Events like those in Chernobyl and Fukushima, make us reconsider the safety of radiation. A part of the population will inevitably be exposed to increased amounts of radiation due to their profession. But there are also other creatures that live in the environments we accidentally create and those organisms are perfect for testing how radiation can affect living organisms. There have been many studies in the affected areas, in the exclusion zones where plants and animals still live.
The problem with radiation is that it can damage DNA. DNA gets damaged pretty often in our bodies and our cells are great at fixing it. Evolution relies on those small changes the DNA has to mutate. Some mutations will be good, some bad, the individuals with the good ones survive reproduce etc. and the ones with the bad get extinct. Does accelerating mutations, accelerate evolution though?
In our genome there are sections, called transposons, or transposable elements, that are more susceptible to mutations and can change positions in the genome. Such elements allow for new evolutionary traits and many studies show that they are actually critical for evolution.
So, again… how does evolution go in such areas? Are animals any different?
First of all there are a lot less animals there. Radiation causes tumours that kill part of the population and then other parts may become unable to reproduce. Furthermore, there have been mutations in easily observable characteristics, like colour in insects elitra for example, that cause different patterns or sometimes even colours. Life can adapt to most environments, this can be seen from extremophiles, that survive in extreme conditions. DNA can be damaged by many things. From what we have seen i wouldn’t say that evolution is accelerated in areas with increased radiation compared to other extreme areas (heat, toxic amounts of minerals etc, cold, lack of nutrients). Extreme situations cause damage, damage causes change and change can be either good or bad. It takes time for a significant change but it eventually happens.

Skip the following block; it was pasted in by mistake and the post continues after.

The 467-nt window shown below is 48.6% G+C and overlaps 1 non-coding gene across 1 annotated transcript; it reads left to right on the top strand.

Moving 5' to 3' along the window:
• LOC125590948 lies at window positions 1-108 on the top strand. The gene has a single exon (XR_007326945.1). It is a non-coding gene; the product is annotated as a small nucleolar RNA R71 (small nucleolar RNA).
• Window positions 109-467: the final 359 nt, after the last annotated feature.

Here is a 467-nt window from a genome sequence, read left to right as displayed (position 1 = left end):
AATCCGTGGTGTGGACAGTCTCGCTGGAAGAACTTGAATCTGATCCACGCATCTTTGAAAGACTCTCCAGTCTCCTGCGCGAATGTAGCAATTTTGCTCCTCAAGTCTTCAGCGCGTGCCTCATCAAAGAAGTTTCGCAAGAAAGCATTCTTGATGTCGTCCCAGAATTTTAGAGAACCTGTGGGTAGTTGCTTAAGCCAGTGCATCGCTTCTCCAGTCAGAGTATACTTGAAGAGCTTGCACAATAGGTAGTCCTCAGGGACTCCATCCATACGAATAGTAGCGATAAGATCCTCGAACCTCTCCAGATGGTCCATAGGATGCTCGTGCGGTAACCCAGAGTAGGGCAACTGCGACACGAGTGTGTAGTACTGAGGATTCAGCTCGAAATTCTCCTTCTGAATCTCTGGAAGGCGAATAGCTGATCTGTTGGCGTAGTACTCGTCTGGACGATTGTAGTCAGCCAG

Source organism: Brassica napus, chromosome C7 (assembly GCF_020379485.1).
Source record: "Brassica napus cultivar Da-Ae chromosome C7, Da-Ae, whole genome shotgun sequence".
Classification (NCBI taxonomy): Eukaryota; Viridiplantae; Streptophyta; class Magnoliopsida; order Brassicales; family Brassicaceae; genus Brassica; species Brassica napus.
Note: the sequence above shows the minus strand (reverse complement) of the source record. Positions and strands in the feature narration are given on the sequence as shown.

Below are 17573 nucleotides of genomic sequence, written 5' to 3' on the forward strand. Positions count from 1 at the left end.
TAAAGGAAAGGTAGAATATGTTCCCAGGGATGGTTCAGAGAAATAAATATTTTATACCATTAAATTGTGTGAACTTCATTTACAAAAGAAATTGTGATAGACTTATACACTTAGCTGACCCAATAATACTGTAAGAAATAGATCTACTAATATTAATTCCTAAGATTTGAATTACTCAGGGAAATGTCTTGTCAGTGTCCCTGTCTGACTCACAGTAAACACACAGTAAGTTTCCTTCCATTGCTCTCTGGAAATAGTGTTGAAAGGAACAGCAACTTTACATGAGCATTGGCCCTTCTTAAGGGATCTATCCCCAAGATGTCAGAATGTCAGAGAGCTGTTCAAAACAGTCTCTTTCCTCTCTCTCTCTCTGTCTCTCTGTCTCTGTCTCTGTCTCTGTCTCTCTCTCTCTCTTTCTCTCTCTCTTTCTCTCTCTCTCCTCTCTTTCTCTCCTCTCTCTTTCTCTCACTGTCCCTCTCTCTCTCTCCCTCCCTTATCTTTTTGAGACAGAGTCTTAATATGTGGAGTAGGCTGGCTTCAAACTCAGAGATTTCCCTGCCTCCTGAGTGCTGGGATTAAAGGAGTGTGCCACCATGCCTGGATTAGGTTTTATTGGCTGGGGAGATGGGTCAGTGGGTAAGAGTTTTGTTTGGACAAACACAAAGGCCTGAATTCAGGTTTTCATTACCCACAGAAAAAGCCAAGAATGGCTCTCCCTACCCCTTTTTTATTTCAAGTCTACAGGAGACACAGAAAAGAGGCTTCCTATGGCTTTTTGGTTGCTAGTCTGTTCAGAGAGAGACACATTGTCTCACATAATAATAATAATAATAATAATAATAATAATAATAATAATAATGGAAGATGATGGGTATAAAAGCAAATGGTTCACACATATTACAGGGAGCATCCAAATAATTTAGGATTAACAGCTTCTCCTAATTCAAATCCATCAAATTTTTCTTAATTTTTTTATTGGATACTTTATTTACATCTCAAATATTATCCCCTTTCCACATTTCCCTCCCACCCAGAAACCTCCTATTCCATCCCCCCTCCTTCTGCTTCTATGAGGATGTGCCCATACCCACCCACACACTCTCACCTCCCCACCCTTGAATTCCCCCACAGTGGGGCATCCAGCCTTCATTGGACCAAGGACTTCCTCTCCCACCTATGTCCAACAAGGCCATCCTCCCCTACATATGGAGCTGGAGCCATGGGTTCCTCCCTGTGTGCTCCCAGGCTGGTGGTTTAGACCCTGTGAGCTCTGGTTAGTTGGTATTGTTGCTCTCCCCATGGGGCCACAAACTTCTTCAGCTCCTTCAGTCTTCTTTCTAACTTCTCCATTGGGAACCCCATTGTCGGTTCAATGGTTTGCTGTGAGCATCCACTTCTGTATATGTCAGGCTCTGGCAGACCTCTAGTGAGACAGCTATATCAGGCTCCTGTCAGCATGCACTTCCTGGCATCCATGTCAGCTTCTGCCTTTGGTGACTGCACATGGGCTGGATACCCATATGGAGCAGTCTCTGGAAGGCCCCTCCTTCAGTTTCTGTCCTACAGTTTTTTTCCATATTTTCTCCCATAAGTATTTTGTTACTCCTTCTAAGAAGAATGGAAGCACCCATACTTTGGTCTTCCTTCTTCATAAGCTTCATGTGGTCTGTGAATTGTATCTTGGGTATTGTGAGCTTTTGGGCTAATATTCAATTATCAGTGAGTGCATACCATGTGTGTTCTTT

Take an animal away from radiation. Will it have mutated children?
From the evidence we have they will probably have fewer children, and less healthy children.
Mutations can affect gametes too, so less sperm will have a stable genome to successfully create a healthy embryo to be born. Then if born there are still mutations. It will be interesting for future studies to focus on whether the same mutation present in parent are also present in children but that can be challenging to prove. For now we know though that animals seem to mutate and appear to be evolving to adapt to their environment. Animals temporarily exposed to radiation have a chance to mutate and carry it to their offspring. When re-introduced to a healthy environment such changes may lead to an advantage over “normal” species and a change in the course of evolution. This may even lead to invasive species, or invasive variants of a species.
This proves that we certainly need to be more careful with our ecosystems and that nature is really amazing.
Sources: The genomic substrate for adaptive radiation in African cichlid fish, Transposons passively and actively contribute to evolution of the two-speed genome of a fungal pathogen, Genomic instability in haematopoietic cells of F1 generation mice of irradiated male parents, In vitro fertilization rate of mouse oocytes with spermatozoa from the F1 offspring of males irradiated with 1.0 Gy 137Cs γ-rays, Intergenerational effects of chemotherapy on fecundity: both male and female children born to women exposed to chemotherapy have fewer children, Faster Development Covaries with Higher DNA Damage in Grasshoppers (Chorthippus albomarginatus) from Chernobyl, Effect of ionizing radiation on transgenerational appearance of p un reversions in mice